Mardle: Biggest challenge now for players is hunger

Wayne Mardle writes exclusively for Oche:


It’s unbelievable what has happened to this sport.

Just 20 years ago the winner of the PDC World Championship got 31 grand, the total prize fund was £111,000.

Nowadays some players are probably wearing Rolex watches worth more than the Champion got two decades ago.

That is utter lunacy!

In my mind, darts has to have been the fastest-growing sport on the planet.

But perhaps that underlines the most significant dilemma for the modern day darts superstar.

Yes, of course, it’s mind-blowing and magnificent to win life-changing amounts of dosh.

Just have a quick glance down the Order of Merit and there’s cash next to some names that look more like a mobile phone number.

With that comes luxury, security and an easy life.

And that my friend is the biggest ENEMY of a sportsperson.

In just a few years darts is suddenly becoming the next golf; big sponsors, big TV deals, just mega big time.

Nowadays the biggest challenge for the very top players is hunger.

The comfort zone ain’t a good place to be. 

The beast that was Phil Taylor’s incessant drive to practice, practice, practice and then win, win, win was all born out of his working class upbringing. He had worked every day making 75p toilet handles. 

He wanted a better life for his family and that gave him that hunger.

However even when Phil got to the good life, he still wanted to win. But Phil was a freak!

The difference for the 21st century darting star is getting out of bed, not driving your flash car and hitting the practice board. Constantly. Trust me, it sounds like a first world problem, and it is. But if you want to keep on winning, you need to work harder than you did ever before.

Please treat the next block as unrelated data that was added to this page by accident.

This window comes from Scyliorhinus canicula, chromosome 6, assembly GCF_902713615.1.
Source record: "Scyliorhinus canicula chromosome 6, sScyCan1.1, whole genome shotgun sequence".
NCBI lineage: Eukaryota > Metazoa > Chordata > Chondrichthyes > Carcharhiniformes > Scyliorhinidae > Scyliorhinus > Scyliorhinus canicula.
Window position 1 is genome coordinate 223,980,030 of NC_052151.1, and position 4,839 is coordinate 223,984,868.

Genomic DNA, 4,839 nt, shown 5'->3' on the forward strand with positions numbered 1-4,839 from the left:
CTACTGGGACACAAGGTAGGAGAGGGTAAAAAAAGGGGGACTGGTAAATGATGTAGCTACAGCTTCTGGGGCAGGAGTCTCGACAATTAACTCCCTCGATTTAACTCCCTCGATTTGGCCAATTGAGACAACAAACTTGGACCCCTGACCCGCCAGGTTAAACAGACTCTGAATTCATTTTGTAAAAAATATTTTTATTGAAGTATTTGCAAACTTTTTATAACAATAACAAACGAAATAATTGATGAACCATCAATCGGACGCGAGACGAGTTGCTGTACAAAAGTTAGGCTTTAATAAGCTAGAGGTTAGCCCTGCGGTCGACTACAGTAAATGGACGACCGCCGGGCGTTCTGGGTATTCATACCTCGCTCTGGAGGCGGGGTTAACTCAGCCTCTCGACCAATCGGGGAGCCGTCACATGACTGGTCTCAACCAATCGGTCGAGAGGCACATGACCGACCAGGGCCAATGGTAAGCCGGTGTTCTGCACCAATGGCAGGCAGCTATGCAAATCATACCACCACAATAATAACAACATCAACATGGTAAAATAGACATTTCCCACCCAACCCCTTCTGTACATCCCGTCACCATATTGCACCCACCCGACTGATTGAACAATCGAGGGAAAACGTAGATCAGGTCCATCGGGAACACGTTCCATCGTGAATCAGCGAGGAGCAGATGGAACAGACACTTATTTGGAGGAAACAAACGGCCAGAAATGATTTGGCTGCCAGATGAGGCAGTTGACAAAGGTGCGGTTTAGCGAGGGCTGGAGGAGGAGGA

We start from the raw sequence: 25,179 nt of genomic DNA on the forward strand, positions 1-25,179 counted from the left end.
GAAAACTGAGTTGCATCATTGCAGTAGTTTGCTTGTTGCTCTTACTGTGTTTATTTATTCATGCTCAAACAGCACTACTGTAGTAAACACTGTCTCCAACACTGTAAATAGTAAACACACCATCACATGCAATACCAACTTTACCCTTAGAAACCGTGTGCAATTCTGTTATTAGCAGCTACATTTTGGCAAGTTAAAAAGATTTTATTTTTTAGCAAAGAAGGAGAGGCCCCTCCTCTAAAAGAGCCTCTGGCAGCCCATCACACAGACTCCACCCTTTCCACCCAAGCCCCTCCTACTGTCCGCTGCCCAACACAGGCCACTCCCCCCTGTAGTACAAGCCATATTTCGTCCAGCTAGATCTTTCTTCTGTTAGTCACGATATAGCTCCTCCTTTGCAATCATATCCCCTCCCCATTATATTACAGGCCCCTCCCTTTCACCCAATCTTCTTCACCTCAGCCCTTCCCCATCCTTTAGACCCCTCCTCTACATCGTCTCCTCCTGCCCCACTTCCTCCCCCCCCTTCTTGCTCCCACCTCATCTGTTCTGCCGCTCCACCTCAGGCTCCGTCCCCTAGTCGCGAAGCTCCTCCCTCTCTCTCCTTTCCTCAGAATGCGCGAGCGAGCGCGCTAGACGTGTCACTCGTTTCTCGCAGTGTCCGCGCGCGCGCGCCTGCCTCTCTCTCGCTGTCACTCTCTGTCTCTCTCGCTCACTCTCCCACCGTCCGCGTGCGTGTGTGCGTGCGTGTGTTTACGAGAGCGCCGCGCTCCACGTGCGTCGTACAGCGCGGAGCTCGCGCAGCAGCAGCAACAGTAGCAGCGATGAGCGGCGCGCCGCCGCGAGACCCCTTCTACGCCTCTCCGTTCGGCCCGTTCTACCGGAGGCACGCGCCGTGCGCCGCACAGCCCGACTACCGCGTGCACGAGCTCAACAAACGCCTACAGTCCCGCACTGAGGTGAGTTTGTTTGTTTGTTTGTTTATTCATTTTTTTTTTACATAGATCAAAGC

You need to find new goals, new targets, new pressure. 

This is why you have to admire Michael van Gerwen. He’s not quite got the fierce drive of Phil, but he’s not far off.

Somehow the other guys have to find that extra level and motivation.

Now though you can make a very tidy living from being a serial quarter or semi-finalist. 

How do those other guys find the extra edge?

That is the million quid question, literally.

There is some supremely-talented players out there. Rob Cross, Daryl Gurney, Adrian Lewis, James Wade, Gary Anderson, Peter Wright, Glen Durrant, Stephen Bunting. They’ve all done the business at some stage but can they find that higher level?

Or will it be left to the next generation of Gerwyn Price, Nathan Aspinall and co?

As well as hunger, you need consistency and the ability to win on your bad days.

To win a World Championship you have to win seven matches in the space of 20 days. It is highly unlikely you will be at your absolute best for all of those games. But grinding out a win along the way is the key.

Only a couple of players right now can win with their B game.

Whoever can win ugly will win majors. Boom!

Images by Taylor Lanning.

*Wayne Mardle: Slinging Arrows – How (not) to be a professional darts player is out on May 20.